Seminar: Prof. Matthew Bogyo

Using chemical tools to track and target proteases involved in cancer, inflammation and infection

Date:
9 July 2014 00:00 hrs.
Location:
Figdor Lecture Theatre, 8th floor RIMLS Building, Geert Grooteplein 26-28, route 289
Title:
Using chemical tools to track and target proteases involved in cancer, inflammation and infection
Speaker(s):

Prof. Matthew Bogyo, Departments of Pathology and Microbiology and Immunology, Stanford University School of Medicine, Stanford, USA 

Host(s):

Martijn Verdoes, Dept. of Tumor Immunology, RIMLS

09-07-2014 00:00:00Europe/AmsterdamUsing chemical tools to track and target proteases involved in cancer, inflammation and infection Figdor Lecture Theatre, 8th floor RIMLS Building, Geert Grooteplein 26-28, route 289Rimlsrimls@radboudumc.nl

Remarks / more information:

Matt BogyoProteases are enzymes that primarily function by degrading protein substrates. Since this process is irreversible, proteases must be carefully regulated within cells and organisms in order to prevent undesired consequences. Furthermore, proteases often play pathogenic roles in human diseases such as cancer, asthma and arthritis as well as in various types of pathogenic infections. Over the past decade, my laboratory has developed a series of small molecule probes that specifically bind to the active form of protease targets through an enzyme catalyzed chemical reaction. These reagents can be used for monitoring of global patterns of protease activity as well as to directly  identify and image protease activity in live cells and whole animals. They can also be used to monitor the efficacy and selectivity of small molecule drugs. We are currently applying these probes to study the role of specific proteases in the process of inflammation in mouse models of cancer, atherosclerosis and fibrosis. In addition, we have applied these tools to identify and therapeutically target important regulators of parasite and bacterial pathogenesis. Recent advances in these projects will be presented.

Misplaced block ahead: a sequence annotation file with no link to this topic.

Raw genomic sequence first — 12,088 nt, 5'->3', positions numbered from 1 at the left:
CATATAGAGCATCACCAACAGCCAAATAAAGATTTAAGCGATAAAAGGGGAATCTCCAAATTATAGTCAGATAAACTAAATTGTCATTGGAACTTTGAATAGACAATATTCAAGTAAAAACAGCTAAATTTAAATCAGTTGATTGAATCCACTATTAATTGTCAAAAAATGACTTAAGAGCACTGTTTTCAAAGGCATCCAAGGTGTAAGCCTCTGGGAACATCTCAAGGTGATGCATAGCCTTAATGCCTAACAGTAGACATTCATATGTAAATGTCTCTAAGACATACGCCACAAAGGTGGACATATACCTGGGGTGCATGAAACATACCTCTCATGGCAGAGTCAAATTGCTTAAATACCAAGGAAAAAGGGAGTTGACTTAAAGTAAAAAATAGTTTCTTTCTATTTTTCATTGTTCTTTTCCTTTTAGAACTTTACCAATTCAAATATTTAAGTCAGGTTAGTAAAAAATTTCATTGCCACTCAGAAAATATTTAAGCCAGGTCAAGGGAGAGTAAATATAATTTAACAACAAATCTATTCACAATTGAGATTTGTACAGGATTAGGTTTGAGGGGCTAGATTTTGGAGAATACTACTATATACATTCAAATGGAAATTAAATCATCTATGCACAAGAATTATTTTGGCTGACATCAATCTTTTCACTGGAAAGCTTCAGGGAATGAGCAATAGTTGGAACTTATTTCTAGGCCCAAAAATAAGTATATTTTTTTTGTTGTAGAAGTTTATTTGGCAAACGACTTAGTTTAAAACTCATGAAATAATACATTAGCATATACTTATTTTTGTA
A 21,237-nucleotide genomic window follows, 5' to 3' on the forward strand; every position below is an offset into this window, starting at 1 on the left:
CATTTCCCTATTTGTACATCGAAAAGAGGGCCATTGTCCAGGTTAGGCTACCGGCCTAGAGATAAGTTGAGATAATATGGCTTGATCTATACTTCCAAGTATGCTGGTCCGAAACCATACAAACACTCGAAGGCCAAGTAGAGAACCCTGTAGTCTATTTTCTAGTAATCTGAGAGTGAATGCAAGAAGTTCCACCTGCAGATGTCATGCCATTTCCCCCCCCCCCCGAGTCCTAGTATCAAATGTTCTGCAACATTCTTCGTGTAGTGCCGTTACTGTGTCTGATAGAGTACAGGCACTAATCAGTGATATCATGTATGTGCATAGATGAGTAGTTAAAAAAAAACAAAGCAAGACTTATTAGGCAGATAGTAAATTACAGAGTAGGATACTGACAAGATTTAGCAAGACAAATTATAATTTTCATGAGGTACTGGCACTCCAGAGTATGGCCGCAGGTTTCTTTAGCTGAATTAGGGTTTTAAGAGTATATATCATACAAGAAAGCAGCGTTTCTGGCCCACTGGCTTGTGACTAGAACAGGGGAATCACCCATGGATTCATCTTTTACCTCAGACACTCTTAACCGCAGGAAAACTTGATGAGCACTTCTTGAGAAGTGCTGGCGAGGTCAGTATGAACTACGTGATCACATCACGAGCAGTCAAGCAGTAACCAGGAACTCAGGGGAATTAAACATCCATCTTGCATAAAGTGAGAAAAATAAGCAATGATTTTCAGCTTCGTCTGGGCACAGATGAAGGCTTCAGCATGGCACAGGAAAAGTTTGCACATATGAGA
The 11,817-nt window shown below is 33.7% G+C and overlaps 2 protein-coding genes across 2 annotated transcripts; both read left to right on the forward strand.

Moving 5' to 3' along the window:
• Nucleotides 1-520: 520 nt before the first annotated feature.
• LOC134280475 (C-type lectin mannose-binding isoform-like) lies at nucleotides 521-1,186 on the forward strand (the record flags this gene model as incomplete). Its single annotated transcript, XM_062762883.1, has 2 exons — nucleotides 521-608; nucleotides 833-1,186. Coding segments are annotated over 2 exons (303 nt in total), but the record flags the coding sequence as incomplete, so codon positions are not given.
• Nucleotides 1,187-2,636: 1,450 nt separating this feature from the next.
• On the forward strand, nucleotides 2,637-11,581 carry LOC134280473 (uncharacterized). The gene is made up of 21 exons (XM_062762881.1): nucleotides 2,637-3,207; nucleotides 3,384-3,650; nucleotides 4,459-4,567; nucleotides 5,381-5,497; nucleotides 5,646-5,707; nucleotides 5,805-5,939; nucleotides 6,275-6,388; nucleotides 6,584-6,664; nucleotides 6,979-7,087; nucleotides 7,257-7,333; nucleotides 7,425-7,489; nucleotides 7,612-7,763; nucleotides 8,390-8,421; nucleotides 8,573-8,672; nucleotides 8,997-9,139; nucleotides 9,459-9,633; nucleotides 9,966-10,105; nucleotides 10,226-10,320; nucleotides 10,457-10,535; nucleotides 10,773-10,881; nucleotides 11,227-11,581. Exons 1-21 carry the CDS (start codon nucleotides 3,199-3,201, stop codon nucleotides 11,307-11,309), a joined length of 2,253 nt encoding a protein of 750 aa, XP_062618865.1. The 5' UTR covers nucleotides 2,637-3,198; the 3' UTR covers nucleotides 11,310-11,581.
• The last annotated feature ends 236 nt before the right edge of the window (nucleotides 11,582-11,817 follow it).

Recent key publications:

  • Improved quenched fluorescent probe for imaging of cysteine cathepsin activity. J Am Chem Soc.;135:14726-30, 2013.
  • Small-molecule inhibition of a depalmitoylase enhances Toxoplasma host-cell invasion. Nat Chem Biol.; 9:651-6, 2013.
  • Caspase-1 activity is required to bypass macrophage apoptosis upon Salmonella infection. Nat Chem Biol.; 8:745-7, 2012.


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